Production Blog

A behind the scenes peek at rehearsals, artistic choices, artist interviews, and the daily business of running a theatre.

Patron Spotlight: Al Celaya

 Stage West’s Development Director, Tonya Wilson-Brown, recently got the chance to chat with beloved and long-time Stage West board member Al Celaya. An avid theatre-goer, Al reminisces about many memorable shows throughout the years.

1. How did you hear about Stage West, and how long have you been attending?

I moved to the DFW area at the end of the 1980s, but my job had me on the road for about 48 weeks out of the year at that time. Things later slowed down and a friend took me to see Travels with my Aunt during the 2003-2004 season and I was hooked. I have been a season ticket holder ever since.

2. What is your favorite show you have seen at the theatre and why?

So many to choose from! Watching Jerry Russell and his monologues in The Pillowman and The Seafarer were memorable and powerful. Season’s Greetings (the first show back at the current location). All of the Jeeves plays and Martin McDonagh’s Irish plays. The magic stage in Noises Off. Even the October Playlets, which showed how Stage West was able to overcome pandemic problems and persevere. Every season holds several “favorite” plays of mine and it is hard to just pick one. It’s like trying to pick my favorite all-time Dallas Cowboy. But for some reason, The (curious case of the) Watson Intelligence is one that has really stuck with me.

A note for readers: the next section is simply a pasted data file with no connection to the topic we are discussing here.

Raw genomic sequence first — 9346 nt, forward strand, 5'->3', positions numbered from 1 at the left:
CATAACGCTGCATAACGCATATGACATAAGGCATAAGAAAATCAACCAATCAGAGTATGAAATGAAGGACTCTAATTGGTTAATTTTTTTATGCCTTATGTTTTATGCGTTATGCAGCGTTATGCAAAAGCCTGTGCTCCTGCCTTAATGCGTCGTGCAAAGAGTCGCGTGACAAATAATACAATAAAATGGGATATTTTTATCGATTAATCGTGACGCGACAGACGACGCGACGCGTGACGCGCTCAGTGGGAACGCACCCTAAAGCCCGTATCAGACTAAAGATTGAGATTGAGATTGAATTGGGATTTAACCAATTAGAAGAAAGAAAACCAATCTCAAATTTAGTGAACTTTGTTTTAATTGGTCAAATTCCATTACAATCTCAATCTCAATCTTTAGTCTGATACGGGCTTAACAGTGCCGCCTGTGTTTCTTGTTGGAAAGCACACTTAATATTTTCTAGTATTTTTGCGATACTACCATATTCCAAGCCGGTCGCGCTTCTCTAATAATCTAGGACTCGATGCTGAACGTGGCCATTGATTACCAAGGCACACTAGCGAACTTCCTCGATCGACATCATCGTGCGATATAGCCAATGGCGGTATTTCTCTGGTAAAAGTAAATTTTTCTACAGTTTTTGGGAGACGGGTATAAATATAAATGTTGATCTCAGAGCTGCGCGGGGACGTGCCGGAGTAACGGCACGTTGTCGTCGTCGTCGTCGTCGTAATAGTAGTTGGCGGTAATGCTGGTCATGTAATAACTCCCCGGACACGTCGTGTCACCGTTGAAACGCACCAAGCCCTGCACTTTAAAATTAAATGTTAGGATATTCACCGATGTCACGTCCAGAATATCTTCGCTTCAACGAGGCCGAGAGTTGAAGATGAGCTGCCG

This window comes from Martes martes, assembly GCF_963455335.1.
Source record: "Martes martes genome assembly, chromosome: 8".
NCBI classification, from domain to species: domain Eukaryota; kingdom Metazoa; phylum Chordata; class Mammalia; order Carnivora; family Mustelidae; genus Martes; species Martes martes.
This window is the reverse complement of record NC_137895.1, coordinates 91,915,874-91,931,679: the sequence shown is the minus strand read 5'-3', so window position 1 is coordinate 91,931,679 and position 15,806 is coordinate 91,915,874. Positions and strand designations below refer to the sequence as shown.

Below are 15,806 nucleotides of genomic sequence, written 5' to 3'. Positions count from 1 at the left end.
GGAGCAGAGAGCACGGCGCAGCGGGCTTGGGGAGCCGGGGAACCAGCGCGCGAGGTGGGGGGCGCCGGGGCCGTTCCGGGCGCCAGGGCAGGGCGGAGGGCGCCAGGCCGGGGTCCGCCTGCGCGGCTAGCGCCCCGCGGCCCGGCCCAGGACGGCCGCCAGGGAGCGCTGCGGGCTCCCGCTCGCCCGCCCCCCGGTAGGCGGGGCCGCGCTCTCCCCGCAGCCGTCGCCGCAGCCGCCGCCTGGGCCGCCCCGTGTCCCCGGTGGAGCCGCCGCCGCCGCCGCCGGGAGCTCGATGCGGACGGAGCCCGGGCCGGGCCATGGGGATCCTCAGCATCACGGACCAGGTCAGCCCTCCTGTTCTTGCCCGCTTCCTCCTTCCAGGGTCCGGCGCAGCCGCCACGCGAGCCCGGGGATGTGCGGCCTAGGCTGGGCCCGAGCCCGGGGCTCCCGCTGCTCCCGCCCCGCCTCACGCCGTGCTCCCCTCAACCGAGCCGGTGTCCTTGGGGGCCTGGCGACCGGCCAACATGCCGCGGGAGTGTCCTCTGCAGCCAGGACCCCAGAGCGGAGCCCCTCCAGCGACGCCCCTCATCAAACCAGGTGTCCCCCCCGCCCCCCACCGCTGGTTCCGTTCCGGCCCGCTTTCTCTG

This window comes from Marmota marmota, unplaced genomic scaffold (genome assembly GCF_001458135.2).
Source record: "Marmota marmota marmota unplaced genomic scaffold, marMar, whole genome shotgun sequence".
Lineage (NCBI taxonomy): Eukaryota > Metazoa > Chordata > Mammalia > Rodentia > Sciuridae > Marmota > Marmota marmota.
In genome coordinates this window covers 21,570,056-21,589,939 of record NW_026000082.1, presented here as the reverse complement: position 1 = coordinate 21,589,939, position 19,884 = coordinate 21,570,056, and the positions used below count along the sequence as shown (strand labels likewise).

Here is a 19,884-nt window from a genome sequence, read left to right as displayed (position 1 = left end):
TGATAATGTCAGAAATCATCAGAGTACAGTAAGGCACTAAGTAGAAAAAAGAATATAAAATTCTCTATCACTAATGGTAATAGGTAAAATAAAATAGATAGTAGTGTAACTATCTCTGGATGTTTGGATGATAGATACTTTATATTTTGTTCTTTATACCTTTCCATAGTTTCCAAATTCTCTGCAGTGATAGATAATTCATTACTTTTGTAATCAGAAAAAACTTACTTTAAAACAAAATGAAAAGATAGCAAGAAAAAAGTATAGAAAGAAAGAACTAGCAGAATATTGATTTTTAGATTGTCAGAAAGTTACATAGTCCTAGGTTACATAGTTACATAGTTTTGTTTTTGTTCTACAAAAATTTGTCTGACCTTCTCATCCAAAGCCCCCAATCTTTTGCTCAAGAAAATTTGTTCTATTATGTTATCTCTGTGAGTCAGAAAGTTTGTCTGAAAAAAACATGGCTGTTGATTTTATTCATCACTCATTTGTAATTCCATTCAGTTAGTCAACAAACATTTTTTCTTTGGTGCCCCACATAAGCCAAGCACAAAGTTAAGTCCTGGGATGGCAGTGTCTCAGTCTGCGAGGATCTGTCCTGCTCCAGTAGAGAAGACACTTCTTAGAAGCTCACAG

3. What is your favorite show of this season and why?

Since we have only had one show so far this season, it would be Guards at the Taj. All of it created a believable yet magical place and time. Outstanding! But there is always one play each season which surprises me with the story, the excellence of the cast and the overall quality of the production. I look forward to all of the plays this season.

4. Why do you support Stage West?

Our world has changed so much in the past 20 years. We used to have critics on the staff of our local newspapers who reviewed plays and got the word out on what was available and kept theater in the minds of readers. But then, our world is always changing whether we notice or not. The arts in general have had to compete for the minds and support of the community and their role in nurturing and nourishing our environment. Stage West has recognized these changes and its mission has adapted. It is still a place to see the best theater in the region. The quality of the performances and the production space continues to improve. Stage West also has a strong and growing education program that has touched thousands of students of all ages throughout the area. Between the performances with the FWISD at Bass Hall each year, to the classes held at the theater for kids and adults, the theatre is spreading the magic of the stage to new audiences. I believe in the mission of Stage West and I believe in the staff who make it all happen and I am happy to give of my time and resources to help them keep growing.